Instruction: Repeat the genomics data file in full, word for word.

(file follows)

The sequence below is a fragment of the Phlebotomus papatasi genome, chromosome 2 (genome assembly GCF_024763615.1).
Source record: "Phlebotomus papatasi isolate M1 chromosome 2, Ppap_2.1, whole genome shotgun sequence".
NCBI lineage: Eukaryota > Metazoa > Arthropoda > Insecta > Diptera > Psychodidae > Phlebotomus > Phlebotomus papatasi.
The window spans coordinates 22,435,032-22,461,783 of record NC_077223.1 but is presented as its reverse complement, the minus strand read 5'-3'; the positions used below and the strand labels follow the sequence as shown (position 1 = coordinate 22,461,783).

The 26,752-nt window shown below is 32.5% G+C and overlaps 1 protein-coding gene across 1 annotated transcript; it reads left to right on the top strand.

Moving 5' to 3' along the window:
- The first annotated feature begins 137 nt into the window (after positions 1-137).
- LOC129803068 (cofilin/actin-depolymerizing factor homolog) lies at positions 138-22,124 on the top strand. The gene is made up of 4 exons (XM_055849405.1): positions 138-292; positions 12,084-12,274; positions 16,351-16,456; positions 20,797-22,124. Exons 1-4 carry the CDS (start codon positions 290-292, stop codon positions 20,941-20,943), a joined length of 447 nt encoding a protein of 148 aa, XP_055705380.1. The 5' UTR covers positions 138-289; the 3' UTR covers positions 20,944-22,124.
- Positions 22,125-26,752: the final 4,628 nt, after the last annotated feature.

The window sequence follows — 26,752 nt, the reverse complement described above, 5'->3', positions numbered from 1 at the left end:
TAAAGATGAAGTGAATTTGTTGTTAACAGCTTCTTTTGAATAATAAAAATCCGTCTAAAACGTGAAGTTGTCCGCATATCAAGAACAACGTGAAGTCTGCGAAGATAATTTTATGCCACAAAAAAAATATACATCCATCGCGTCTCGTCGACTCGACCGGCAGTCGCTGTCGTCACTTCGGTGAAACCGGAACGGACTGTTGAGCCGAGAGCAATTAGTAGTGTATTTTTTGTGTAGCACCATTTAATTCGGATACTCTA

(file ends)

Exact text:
The sequence below is a fragment of the Phlebotomus papatasi genome, chromosome 2 (genome assembly GCF_024763615.1).
Source record: "Phlebotomus papatasi isolate M1 chromosome 2, Ppap_2.1, whole genome shotgun sequence".
NCBI lineage: Eukaryota > Metazoa > Arthropoda > Insecta > Diptera > Psychodidae > Phlebotomus > Phlebotomus papatasi.
The window spans coordinates 22,435,032-22,461,783 of record NC_077223.1 but is presented as its reverse complement, the minus strand read 5'-3'; the positions used below and the strand labels follow the sequence as shown (position 1 = coordinate 22,461,783).

The 26,752-nt window shown below is 32.5% G+C and overlaps 1 protein-coding gene across 1 annotated transcript; it reads left to right on the top strand.

Moving 5' to 3' along the window:
- The first annotated feature begins 137 nt into the window (after positions 1-137).
- LOC129803068 (cofilin/actin-depolymerizing factor homolog) lies at positions 138-22,124 on the top strand. The gene is made up of 4 exons (XM_055849405.1): positions 138-292; positions 12,084-12,274; positions 16,351-16,456; positions 20,797-22,124. Exons 1-4 carry the CDS (start codon positions 290-292, stop codon positions 20,941-20,943), a joined length of 447 nt encoding a protein of 148 aa, XP_055705380.1. The 5' UTR covers positions 138-289; the 3' UTR covers positions 20,944-22,124.
- Positions 22,125-26,752: the final 4,628 nt, after the last annotated feature.

The window sequence follows — 26,752 nt, the reverse complement described above, 5'->3', positions numbered from 1 at the left end:
TAAAGATGAAGTGAATTTGTTGTTAACAGCTTCTTTTGAATAATAAAAATCCGTCTAAAACGTGAAGTTGTCCGCATATCAAGAACAACGTGAAGTCTGCGAAGATAATTTTATGCCACAAAAAAAATATACATCCATCGCGTCTCGTCGACTCGACCGGCAGTCGCTGTCGTCACTTCGGTGAAACCGGAACGGACTGTTGAGCCGAGAGCAATTAGTAGTGTATTTTTTGTGTAGCACCATTTAATTCGGATACTCTA